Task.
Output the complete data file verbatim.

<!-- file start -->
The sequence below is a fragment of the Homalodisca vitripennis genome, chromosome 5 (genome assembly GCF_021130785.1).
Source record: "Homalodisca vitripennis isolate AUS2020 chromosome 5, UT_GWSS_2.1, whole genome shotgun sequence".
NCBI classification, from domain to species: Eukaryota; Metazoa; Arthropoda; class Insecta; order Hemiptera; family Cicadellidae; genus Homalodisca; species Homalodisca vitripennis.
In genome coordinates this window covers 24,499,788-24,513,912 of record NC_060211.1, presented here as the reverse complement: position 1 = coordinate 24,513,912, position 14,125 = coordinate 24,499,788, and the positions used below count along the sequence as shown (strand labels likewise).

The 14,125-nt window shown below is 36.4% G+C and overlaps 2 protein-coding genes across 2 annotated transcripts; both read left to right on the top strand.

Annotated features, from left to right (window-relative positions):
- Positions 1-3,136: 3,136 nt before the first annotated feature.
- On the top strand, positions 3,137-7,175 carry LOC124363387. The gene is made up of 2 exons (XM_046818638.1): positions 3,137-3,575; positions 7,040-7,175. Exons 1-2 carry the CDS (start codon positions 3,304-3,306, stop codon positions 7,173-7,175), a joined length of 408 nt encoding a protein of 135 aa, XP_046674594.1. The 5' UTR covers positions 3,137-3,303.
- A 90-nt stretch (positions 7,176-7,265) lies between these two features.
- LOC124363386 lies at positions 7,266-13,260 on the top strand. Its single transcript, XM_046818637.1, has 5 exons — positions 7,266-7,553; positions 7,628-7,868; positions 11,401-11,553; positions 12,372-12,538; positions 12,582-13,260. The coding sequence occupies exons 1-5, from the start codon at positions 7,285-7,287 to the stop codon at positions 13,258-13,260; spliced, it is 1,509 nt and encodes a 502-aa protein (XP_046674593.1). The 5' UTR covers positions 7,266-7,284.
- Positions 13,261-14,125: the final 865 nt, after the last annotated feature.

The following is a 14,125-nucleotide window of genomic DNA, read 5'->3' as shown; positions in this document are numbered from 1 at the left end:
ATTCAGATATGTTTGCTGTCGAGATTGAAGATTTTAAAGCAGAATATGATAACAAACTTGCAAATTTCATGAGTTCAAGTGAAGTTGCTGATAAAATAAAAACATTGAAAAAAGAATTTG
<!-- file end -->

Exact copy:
The sequence below is a fragment of the Homalodisca vitripennis genome, chromosome 5 (genome assembly GCF_021130785.1).
Source record: "Homalodisca vitripennis isolate AUS2020 chromosome 5, UT_GWSS_2.1, whole genome shotgun sequence".
NCBI classification, from domain to species: Eukaryota; Metazoa; Arthropoda; class Insecta; order Hemiptera; family Cicadellidae; genus Homalodisca; species Homalodisca vitripennis.
In genome coordinates this window covers 24,499,788-24,513,912 of record NC_060211.1, presented here as the reverse complement: position 1 = coordinate 24,513,912, position 14,125 = coordinate 24,499,788, and the positions used below count along the sequence as shown (strand labels likewise).

The 14,125-nt window shown below is 36.4% G+C and overlaps 2 protein-coding genes across 2 annotated transcripts; both read left to right on the top strand.

Annotated features, from left to right (window-relative positions):
- Positions 1-3,136: 3,136 nt before the first annotated feature.
- On the top strand, positions 3,137-7,175 carry LOC124363387. The gene is made up of 2 exons (XM_046818638.1): positions 3,137-3,575; positions 7,040-7,175. Exons 1-2 carry the CDS (start codon positions 3,304-3,306, stop codon positions 7,173-7,175), a joined length of 408 nt encoding a protein of 135 aa, XP_046674594.1. The 5' UTR covers positions 3,137-3,303.
- A 90-nt stretch (positions 7,176-7,265) lies between these two features.
- LOC124363386 lies at positions 7,266-13,260 on the top strand. Its single transcript, XM_046818637.1, has 5 exons — positions 7,266-7,553; positions 7,628-7,868; positions 11,401-11,553; positions 12,372-12,538; positions 12,582-13,260. The coding sequence occupies exons 1-5, from the start codon at positions 7,285-7,287 to the stop codon at positions 13,258-13,260; spliced, it is 1,509 nt and encodes a 502-aa protein (XP_046674593.1). The 5' UTR covers positions 7,266-7,284.
- Positions 13,261-14,125: the final 865 nt, after the last annotated feature.

The following is a 14,125-nucleotide window of genomic DNA, read 5'->3' as shown; positions in this document are numbered from 1 at the left end:
ATTCAGATATGTTTGCTGTCGAGATTGAAGATTTTAAAGCAGAATATGATAACAAACTTGCAAATTTCATGAGTTCAAGTGAAGTTGCTGATAAAATAAAAACATTGAAAAAAGAATTTG